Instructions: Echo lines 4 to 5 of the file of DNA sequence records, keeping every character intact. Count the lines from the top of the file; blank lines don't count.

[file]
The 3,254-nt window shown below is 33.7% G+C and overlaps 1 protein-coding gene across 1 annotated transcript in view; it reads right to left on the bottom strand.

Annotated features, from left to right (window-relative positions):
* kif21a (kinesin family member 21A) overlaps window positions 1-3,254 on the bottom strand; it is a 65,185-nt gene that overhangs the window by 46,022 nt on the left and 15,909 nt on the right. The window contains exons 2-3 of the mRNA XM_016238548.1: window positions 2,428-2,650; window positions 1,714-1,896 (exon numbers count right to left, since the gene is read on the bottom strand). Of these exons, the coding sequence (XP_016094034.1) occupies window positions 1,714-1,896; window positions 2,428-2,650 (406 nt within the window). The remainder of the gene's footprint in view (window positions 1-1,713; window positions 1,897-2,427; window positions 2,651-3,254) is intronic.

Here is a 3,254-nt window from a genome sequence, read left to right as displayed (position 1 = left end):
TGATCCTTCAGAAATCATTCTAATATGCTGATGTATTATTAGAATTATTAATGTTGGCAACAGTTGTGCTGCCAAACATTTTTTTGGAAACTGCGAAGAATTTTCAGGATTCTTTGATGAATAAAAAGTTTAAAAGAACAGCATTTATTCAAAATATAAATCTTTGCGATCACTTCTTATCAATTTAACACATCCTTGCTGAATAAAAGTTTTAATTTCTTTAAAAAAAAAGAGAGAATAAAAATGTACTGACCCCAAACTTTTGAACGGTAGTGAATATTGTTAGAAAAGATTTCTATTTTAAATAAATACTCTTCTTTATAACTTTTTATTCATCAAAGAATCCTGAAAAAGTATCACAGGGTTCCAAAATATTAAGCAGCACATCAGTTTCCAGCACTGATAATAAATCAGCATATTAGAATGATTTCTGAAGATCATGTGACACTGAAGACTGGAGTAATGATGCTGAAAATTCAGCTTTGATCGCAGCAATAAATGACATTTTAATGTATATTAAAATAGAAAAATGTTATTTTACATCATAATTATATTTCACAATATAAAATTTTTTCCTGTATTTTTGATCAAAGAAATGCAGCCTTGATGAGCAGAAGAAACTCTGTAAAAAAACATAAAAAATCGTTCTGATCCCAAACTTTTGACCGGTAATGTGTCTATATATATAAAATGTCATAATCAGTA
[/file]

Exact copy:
Here is a 3,254-nt window from a genome sequence, read left to right as displayed (position 1 = left end):
TGATCCTTCAGAAATCATTCTAATATGCTGATGTATTATTAGAATTATTAATGTTGGCAACAGTTGTGCTGCCAAACATTTTTTTGGAAACTGCGAAGAATTTTCAGGATTCTTTGATGAATAAAAAGTTTAAAAGAACAGCATTTATTCAAAATATAAATCTTTGCGATCACTTCTTATCAATTTAACACATCCTTGCTGAATAAAAGTTTTAATTTCTTTAAAAAAAAAGAGAGAATAAAAATGTACTGACCCCAAACTTTTGAACGGTAGTGAATATTGTTAGAAAAGATTTCTATTTTAAATAAATACTCTTCTTTATAACTTTTTATTCATCAAAGAATCCTGAAAAAGTATCACAGGGTTCCAAAATATTAAGCAGCACATCAGTTTCCAGCACTGATAATAAATCAGCATATTAGAATGATTTCTGAAGATCATGTGACACTGAAGACTGGAGTAATGATGCTGAAAATTCAGCTTTGATCGCAGCAATAAATGACATTTTAATGTATATTAAAATAGAAAAATGTTATTTTACATCATAATTATATTTCACAATATAAAATTTTTTCCTGTATTTTTGATCAAAGAAATGCAGCCTTGATGAGCAGAAGAAACTCTGTAAAAAAACATAAAAAATCGTTCTGATCCCAAACTTTTGACCGGTAATGTGTCTATATATATAAAATGTCATAATCAGTA